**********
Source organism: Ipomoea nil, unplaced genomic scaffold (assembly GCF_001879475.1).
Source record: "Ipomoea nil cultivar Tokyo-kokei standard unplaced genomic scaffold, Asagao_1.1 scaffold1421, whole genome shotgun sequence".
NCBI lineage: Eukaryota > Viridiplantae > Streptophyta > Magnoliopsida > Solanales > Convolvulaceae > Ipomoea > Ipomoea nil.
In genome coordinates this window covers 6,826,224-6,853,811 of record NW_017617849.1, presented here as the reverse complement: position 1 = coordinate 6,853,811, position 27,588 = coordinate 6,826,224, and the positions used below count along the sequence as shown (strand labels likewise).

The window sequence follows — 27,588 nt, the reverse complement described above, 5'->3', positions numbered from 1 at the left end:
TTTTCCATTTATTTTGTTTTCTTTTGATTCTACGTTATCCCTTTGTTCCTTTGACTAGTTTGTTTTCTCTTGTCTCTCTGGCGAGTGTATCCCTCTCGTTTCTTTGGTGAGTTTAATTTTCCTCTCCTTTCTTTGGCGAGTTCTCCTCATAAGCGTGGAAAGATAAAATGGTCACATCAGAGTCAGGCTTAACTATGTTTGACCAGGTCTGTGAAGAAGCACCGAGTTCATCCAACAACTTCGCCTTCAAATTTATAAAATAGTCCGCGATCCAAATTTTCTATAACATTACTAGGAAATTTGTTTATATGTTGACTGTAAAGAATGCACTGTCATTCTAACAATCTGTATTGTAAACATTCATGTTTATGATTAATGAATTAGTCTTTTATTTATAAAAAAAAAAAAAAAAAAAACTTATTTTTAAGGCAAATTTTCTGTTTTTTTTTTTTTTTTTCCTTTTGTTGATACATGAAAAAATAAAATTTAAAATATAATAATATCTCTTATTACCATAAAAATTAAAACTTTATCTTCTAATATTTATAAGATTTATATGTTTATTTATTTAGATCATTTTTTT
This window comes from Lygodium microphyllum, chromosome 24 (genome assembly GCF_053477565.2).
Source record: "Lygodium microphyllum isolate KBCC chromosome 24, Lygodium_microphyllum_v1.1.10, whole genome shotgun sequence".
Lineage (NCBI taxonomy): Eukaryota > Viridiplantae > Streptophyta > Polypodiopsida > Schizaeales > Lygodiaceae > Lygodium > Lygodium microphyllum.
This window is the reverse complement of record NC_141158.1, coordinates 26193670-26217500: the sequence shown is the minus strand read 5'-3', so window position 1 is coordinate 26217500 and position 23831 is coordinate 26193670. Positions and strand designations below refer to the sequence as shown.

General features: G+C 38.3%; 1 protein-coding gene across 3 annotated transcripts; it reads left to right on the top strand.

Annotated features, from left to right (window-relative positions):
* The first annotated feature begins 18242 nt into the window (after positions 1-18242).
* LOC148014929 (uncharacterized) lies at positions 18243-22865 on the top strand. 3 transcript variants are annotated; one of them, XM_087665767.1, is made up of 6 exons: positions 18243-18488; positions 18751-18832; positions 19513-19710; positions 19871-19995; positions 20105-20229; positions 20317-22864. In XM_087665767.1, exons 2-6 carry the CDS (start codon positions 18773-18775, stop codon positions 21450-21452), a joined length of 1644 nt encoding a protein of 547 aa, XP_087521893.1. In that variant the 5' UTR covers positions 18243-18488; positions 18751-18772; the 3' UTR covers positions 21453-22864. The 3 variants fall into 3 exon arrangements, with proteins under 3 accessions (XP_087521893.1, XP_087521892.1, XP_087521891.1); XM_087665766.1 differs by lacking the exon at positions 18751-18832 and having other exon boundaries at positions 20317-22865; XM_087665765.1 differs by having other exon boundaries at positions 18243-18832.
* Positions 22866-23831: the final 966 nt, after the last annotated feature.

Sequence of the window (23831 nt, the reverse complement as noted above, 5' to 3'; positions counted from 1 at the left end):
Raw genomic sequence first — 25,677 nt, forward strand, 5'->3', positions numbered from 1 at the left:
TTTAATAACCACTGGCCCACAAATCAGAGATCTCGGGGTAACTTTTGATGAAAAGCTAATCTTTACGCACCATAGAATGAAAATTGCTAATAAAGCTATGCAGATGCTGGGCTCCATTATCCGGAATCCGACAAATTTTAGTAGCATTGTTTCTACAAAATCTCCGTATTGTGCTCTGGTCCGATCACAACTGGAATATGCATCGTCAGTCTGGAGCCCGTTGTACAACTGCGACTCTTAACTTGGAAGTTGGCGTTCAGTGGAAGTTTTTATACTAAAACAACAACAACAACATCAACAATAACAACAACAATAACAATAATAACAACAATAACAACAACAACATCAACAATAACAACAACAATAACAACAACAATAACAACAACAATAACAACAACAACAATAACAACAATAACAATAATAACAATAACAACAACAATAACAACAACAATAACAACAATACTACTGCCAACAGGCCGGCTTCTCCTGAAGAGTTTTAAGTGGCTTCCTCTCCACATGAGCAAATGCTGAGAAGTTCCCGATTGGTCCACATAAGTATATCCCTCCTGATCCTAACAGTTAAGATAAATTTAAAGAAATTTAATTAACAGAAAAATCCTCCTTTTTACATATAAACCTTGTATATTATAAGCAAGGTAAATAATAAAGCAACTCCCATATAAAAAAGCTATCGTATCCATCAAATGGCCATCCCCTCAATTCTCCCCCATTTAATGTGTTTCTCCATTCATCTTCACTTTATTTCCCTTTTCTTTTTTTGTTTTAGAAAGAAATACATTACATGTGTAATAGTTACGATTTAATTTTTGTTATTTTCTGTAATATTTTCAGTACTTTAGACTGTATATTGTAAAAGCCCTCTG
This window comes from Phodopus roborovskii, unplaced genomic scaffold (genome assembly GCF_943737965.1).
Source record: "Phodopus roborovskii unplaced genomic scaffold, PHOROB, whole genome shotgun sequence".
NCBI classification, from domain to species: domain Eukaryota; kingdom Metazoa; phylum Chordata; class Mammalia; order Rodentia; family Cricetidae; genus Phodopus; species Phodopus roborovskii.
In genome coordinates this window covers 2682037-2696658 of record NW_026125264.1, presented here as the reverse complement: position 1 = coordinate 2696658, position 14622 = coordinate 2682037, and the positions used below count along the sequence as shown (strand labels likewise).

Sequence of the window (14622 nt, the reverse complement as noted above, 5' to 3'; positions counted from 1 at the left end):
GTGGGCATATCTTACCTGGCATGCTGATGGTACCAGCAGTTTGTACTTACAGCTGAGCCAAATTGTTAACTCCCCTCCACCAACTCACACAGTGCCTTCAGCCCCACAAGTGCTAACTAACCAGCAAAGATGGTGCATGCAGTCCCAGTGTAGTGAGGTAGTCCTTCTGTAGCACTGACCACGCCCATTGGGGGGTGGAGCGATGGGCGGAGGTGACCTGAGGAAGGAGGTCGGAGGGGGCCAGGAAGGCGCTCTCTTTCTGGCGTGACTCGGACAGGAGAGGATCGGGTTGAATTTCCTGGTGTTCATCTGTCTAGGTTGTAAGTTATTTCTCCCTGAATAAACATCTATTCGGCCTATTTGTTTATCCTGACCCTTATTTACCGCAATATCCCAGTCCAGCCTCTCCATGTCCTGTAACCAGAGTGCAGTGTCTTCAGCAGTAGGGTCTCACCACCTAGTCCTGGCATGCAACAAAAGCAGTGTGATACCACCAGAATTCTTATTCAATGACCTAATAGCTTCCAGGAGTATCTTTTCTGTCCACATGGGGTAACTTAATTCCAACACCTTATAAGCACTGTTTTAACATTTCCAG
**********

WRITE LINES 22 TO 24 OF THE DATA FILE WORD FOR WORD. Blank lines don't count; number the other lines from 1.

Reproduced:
In genome coordinates this window covers 2682037-2696658 of record NW_026125264.1, presented here as the reverse complement: position 1 = coordinate 2696658, position 14622 = coordinate 2682037, and the positions used below count along the sequence as shown (strand labels likewise).

Sequence of the window (14622 nt, the reverse complement as noted above, 5' to 3'; positions counted from 1 at the left end):
GTGGGCATATCTTACCTGGCATGCTGATGGTACCAGCAGTTTGTACTTACAGCTGAGCCAAATTGTTAACTCCCCTCCACCAACTCACACAGTGCCTTCAGCCCCACAAGTGCTAACTAACCAGCAAAGATGGTGCATGCAGTCCCAGTGTAGTGAGGTAGTCCTTCTGTAGCACTGACCACGCCCATTGGGGGGTGGAGCGATGGGCGGAGGTGACCTGAGGAAGGAGGTCGGAGGGGGCCAGGAAGGCGCTCTCTTTCTGGCGTGACTCGGACAGGAGAGGATCGGGTTGAATTTCCTGGTGTTCATCTGTCTAGGTTGTAAGTTATTTCTCCCTGAATAAACATCTATTCGGCCTATTTGTTTATCCTGACCCTTATTTACCGCAATATCCCAGTCCAGCCTCTCCATGTCCTGTAACCAGAGTGCAGTGTCTTCAGCAGTAGGGTCTCACCACCTAGTCCTGGCATGCAACAAAAGCAGTGTGATACCACCAGAATTCTTATTCAATGACCTAATAGCTTCCAGGAGTATCTTTTCTGTCCACATGGGGTAACTTAATTCCAACACCTTATAAGCACTGTTTTAACATTTCCAG